Differences in blood pressure (BP) reading between multiple measurements, known as BP variability, is a strong predictor of cardiovascular and all-cause mortality. Lack of consensus on quantifying and reporting BP variability has limited its use in clinical practice. We aimed to determine the best possible way to quantify BP variability that would improve predictability of long-term mortality among elderly hypertensive population.Design and Method:
We used data from a subset of patients (n = 694) aged > 65 years from the Second Australian National Blood Pressure (ANBP2) study. To calculate Systolic BP (SBP) and Diastolic BP (DBP) variability, 24-hours ambulatory BP monitoring data at study entry and visit-to-visit clinic BP data over a median 4.1 years follow-up were used. BP variability was defined as within-individual standard deviations in BP across measurements for 24 hours, day-time, night-time and visit-to-visit. Cox-proportional hazard models were used to explore the relationship between outcome and BP variability.Results:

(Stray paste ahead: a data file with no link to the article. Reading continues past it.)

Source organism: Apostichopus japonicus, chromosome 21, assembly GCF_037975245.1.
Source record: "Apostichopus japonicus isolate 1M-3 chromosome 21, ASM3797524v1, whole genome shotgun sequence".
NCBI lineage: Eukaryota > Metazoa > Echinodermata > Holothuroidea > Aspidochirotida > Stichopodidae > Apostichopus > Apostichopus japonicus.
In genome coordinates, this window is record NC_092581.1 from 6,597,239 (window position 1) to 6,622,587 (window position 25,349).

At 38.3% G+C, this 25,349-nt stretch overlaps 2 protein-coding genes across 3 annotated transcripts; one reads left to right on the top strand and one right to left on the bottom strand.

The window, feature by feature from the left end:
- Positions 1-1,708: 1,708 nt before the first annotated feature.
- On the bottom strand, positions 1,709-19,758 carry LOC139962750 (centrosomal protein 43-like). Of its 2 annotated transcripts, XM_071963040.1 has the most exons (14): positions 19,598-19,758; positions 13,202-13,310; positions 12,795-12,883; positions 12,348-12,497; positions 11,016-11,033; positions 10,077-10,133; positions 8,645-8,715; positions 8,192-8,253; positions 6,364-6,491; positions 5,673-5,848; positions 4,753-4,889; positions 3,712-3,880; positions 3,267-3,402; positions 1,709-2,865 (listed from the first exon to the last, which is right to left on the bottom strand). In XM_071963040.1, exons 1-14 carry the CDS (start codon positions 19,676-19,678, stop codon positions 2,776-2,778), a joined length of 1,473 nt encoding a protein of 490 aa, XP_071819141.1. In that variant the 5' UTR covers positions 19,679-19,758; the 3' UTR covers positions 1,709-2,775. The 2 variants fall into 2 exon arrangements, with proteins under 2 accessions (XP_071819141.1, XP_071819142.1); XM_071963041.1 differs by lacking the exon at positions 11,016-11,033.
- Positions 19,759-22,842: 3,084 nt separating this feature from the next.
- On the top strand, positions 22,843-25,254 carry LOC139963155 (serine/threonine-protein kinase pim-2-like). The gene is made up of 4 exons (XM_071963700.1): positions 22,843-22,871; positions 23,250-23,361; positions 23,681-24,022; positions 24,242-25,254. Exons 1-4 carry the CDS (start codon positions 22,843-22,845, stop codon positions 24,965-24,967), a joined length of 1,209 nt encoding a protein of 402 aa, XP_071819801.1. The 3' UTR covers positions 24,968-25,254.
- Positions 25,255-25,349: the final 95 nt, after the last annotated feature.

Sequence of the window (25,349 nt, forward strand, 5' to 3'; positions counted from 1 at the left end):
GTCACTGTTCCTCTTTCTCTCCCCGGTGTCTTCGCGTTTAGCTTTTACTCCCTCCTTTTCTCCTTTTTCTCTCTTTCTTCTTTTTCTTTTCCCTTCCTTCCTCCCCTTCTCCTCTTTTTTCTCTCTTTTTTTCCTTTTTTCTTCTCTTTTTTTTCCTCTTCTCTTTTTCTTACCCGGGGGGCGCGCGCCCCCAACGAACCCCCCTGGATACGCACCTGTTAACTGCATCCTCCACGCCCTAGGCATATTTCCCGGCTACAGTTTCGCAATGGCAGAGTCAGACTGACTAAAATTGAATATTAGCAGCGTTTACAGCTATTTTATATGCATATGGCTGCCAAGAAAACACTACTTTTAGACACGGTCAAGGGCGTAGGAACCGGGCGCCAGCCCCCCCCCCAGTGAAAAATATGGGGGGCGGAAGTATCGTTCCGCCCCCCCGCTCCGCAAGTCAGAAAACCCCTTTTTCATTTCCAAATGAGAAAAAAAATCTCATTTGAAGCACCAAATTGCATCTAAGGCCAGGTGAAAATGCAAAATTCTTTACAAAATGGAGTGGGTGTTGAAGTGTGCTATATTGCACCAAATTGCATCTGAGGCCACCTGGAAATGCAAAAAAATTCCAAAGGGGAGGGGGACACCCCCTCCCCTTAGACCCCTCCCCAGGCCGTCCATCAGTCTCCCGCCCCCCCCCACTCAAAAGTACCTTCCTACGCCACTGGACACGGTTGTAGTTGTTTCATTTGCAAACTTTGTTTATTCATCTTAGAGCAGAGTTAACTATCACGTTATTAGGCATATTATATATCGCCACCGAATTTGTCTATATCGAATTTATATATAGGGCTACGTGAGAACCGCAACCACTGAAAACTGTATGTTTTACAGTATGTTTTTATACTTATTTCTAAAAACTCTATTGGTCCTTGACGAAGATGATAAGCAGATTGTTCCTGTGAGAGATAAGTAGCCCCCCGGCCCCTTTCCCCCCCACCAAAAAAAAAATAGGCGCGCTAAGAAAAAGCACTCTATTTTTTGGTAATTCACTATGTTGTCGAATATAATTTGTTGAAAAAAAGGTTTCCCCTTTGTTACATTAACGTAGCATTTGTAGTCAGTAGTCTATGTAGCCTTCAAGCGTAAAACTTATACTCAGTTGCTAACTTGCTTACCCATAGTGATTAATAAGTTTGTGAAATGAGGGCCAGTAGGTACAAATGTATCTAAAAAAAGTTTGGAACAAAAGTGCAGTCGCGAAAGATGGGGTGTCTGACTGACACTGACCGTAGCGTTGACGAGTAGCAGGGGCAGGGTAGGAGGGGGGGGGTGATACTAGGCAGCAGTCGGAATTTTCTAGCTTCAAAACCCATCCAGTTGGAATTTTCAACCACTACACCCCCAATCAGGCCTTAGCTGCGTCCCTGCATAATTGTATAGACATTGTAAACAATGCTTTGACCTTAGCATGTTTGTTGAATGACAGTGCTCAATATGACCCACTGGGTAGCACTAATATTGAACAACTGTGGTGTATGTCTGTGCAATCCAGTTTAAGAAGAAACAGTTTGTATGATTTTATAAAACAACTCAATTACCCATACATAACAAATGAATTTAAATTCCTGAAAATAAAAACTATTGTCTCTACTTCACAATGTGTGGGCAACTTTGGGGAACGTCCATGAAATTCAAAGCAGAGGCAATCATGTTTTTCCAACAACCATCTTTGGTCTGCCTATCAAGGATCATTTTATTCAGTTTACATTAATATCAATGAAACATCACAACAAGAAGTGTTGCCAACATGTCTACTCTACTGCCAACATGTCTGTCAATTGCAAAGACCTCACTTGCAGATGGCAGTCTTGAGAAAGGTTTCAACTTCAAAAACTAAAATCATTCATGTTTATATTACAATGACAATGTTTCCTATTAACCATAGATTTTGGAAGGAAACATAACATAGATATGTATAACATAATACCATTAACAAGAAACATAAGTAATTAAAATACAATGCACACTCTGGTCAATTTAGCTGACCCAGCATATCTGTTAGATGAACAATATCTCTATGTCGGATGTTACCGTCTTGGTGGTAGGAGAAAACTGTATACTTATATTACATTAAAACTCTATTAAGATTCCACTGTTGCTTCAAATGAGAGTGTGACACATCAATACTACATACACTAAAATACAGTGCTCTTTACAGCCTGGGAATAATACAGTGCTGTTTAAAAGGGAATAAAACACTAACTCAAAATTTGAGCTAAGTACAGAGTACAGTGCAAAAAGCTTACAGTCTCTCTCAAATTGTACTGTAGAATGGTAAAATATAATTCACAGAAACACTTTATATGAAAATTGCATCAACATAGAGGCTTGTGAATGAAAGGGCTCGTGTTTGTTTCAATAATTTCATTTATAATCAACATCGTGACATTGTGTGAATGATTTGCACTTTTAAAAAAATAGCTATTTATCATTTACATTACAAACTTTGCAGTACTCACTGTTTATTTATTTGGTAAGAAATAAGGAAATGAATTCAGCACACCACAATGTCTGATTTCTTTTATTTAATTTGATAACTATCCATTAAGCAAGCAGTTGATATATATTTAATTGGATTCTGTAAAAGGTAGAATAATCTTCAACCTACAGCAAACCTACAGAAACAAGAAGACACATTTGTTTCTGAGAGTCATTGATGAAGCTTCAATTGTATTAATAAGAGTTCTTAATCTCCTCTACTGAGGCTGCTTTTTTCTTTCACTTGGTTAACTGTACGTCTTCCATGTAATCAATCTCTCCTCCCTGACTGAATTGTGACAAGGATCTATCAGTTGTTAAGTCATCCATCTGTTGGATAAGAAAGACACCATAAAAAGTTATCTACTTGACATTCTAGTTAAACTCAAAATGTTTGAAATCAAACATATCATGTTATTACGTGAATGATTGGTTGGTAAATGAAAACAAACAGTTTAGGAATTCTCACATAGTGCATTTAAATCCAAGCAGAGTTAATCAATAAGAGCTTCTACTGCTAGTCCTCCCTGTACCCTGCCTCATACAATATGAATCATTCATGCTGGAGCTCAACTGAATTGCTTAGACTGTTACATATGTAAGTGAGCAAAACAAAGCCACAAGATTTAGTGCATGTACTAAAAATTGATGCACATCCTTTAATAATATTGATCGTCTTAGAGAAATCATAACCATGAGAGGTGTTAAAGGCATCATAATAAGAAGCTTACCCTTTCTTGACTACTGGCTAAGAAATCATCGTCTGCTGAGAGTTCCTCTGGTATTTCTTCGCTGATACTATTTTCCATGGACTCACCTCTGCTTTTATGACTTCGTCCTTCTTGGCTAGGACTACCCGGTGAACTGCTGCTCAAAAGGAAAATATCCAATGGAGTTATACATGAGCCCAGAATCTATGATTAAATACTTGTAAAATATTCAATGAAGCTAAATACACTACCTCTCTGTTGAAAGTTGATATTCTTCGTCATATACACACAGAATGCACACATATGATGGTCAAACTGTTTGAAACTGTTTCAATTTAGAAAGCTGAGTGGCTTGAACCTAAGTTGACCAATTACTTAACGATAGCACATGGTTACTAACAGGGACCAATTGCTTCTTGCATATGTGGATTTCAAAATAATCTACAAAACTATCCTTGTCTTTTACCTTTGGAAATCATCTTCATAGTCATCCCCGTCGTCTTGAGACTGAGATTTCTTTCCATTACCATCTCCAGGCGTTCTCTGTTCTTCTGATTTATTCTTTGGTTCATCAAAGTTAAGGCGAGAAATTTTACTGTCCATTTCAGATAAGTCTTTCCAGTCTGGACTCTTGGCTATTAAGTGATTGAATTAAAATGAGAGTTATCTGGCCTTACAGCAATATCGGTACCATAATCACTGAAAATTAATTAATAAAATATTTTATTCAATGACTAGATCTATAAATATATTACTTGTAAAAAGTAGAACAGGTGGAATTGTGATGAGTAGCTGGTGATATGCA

Over a median of 10.8 years, 161 patients died from any cause, of which 81 deaths were due to cardiovascular causes. We observed an increased risk of all cause and cardiovascular mortality with per mm increase in BP variability on univariate analyses irrespective of 24hrs, day-time, night-time and visit-to-visit BP variability, except DBP visit-to-visit BP variability. However, only day-time SBP and DBP variability from 24-hours ABPM were a strong predictor of long-term all-cause and cardiovascular mortality, when adjusted for age, gender and other possible risk factors (Table 1).Conclusions:
Day-time BP variability, both SBP and DBP, measured by 24-hours ambulatory BP monitoring is a better predictor of mortality over the long-term in elderly hypertensive patients than visit-to-visit clinic BP variability.